To date, researchers have not been able to develop a live animal test for scrapie. This means, the only 100% proof test for diagnosing scrapie in sheep or goats is the ELISA test, which is performed on the animal post-mortem. Producers often ask why a live test, like a blood test, has not yet been developed for scrapie. To answer this question, one must understand the nature of the disease.
Scrapie belongs to the group of diseases known as Transmissible Spongiform Encephalopathies (TSEs). TSEs occur in a number of different animals, for example, Bovine Spongiform Encephalopathy in cattle and Chronic Wasting Disease
The TSE diseases are extremely unique in the nature of the disease process, and although many of them have been around for a long time, it has only been since the early 1990s that the agent has been identified. The TSE agents are usually host specific and do not cause disease in another animal species.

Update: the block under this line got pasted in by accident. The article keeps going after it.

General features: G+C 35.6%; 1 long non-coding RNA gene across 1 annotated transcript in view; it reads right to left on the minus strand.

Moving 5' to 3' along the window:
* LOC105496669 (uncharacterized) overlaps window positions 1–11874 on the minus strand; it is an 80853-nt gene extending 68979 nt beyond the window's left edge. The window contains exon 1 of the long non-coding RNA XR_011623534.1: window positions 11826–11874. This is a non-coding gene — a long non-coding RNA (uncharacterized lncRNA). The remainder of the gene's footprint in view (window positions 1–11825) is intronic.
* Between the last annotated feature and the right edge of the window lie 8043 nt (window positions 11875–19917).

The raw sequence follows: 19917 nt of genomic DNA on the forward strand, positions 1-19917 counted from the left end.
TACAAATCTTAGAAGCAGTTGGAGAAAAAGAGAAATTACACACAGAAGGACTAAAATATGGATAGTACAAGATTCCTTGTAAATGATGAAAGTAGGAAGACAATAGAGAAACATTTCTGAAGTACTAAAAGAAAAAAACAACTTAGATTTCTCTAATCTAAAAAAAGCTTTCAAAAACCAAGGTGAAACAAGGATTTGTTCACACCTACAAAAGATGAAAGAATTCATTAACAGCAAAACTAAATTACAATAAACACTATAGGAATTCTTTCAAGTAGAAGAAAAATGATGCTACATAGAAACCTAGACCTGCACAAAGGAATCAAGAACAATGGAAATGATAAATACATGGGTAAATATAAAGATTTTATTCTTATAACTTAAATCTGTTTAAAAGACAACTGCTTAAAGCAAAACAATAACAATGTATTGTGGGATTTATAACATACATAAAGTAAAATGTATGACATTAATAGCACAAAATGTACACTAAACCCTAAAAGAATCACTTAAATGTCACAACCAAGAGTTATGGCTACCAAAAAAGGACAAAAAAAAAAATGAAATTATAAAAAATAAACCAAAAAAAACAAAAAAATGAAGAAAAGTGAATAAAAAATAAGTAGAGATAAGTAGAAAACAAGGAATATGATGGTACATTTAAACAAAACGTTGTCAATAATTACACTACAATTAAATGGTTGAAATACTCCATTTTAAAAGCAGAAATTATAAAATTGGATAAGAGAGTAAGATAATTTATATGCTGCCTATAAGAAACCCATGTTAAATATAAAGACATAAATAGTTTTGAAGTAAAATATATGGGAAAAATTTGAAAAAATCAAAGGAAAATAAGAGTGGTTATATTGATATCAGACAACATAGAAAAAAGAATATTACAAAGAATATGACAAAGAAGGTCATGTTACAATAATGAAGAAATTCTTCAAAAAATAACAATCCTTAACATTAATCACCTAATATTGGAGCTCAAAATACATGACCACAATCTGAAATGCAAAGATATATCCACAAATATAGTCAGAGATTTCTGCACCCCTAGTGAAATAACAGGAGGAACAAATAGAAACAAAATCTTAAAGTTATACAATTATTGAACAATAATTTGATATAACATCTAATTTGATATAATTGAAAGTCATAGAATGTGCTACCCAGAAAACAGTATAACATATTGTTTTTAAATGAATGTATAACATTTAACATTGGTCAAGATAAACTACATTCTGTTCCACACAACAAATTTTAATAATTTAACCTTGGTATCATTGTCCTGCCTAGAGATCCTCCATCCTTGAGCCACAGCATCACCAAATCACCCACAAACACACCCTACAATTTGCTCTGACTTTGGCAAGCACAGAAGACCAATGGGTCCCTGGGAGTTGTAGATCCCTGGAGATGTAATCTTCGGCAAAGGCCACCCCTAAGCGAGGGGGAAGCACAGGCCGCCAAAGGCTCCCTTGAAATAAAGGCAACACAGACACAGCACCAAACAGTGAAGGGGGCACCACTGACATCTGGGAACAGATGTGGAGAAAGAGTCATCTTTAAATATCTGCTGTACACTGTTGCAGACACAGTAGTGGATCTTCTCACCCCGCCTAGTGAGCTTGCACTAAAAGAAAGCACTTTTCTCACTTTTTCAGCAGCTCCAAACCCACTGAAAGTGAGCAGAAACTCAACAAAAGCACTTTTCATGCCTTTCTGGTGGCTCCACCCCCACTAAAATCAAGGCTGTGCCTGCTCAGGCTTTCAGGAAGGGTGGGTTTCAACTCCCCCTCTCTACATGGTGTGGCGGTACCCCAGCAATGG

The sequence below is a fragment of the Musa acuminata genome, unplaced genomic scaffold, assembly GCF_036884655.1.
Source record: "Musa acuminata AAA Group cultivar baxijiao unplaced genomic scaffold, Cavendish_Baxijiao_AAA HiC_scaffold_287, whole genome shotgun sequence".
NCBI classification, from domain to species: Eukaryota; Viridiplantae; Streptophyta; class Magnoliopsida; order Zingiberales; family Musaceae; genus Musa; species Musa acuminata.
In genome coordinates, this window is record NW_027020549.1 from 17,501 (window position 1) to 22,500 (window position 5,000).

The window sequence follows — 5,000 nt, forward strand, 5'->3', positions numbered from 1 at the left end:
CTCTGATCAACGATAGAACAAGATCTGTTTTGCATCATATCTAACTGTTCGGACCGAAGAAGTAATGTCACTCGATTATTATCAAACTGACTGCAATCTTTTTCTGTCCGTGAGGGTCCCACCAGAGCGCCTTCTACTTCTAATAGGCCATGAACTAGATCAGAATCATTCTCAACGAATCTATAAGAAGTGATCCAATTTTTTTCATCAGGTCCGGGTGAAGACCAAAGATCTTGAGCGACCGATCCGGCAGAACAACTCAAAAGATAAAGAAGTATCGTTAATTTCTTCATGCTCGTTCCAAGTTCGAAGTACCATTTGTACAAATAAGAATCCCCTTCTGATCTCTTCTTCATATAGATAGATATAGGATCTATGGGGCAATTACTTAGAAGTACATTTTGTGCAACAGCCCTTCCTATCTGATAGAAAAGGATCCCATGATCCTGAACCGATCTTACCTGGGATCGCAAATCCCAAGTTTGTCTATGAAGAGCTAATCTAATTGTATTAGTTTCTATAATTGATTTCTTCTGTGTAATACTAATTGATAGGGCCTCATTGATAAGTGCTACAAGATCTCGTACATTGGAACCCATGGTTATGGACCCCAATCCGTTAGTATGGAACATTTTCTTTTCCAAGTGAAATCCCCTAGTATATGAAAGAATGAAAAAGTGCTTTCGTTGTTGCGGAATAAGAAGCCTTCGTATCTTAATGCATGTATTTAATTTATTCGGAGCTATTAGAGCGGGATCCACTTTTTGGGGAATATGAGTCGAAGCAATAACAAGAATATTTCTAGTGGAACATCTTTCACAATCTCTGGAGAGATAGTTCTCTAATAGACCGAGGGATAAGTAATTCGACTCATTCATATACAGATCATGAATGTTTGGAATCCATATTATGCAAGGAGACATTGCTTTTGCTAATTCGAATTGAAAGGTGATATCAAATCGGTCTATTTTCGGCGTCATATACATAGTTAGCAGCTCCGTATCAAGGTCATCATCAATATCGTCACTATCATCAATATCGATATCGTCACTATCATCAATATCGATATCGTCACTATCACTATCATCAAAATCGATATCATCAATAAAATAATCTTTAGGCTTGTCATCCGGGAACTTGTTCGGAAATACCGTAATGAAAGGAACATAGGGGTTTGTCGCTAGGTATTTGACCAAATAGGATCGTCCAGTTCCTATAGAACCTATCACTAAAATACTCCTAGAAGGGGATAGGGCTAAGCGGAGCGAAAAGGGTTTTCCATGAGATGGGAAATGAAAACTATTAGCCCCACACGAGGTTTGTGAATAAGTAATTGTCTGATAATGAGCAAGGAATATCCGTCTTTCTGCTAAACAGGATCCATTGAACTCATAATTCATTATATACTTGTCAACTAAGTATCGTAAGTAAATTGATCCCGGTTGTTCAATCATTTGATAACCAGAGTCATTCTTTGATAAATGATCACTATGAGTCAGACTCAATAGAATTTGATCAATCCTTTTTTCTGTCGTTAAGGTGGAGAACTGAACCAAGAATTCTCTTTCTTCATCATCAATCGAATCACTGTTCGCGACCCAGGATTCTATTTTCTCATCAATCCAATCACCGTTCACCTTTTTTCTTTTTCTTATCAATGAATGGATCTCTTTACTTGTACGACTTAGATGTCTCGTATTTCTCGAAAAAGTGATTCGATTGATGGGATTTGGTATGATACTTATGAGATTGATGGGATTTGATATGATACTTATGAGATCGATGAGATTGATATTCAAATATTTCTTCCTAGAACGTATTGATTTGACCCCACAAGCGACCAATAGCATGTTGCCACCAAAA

The TSEs are transmissible (as the name suggests), however, they are neither a virus nor bacteria nor any other living form of transmissible agent that has been known to exist. The TSEs are caused by a protein-only agent, called a
All sheep have normal prion proteins in their body that are produced and broken down by the body’s normal systems. In this case, the animal is healthy. If a sheep picks up a scrapie prion protein (generally through ingestion), it acts as a template to cause normal prion proteins to mis-fold into a configuration that the body can no longer destroy. This leads to an accumulation of the scrapie prion protein in the animal.
It is this accumulation of the scrapie prion, in the brain, that leads to the death of brain cells and the clinical signs of scrapie, and then ultimately leads to the animal’s death.
There is no known treatment or prevention for the TSE diseases. All of the TSE prion proteins, including scrapie, are very difficult to isolate and although a lot of research has gone into developing a live animal blood test for TSE agents, there has not been one found to date.
Scientists are getting closer to developing a live animal test, and it is hoped that in the near future, they will succeed. Until they do, a 100% accurate scrapie diagnosis on an individual sheep or goat can only be confirmed through the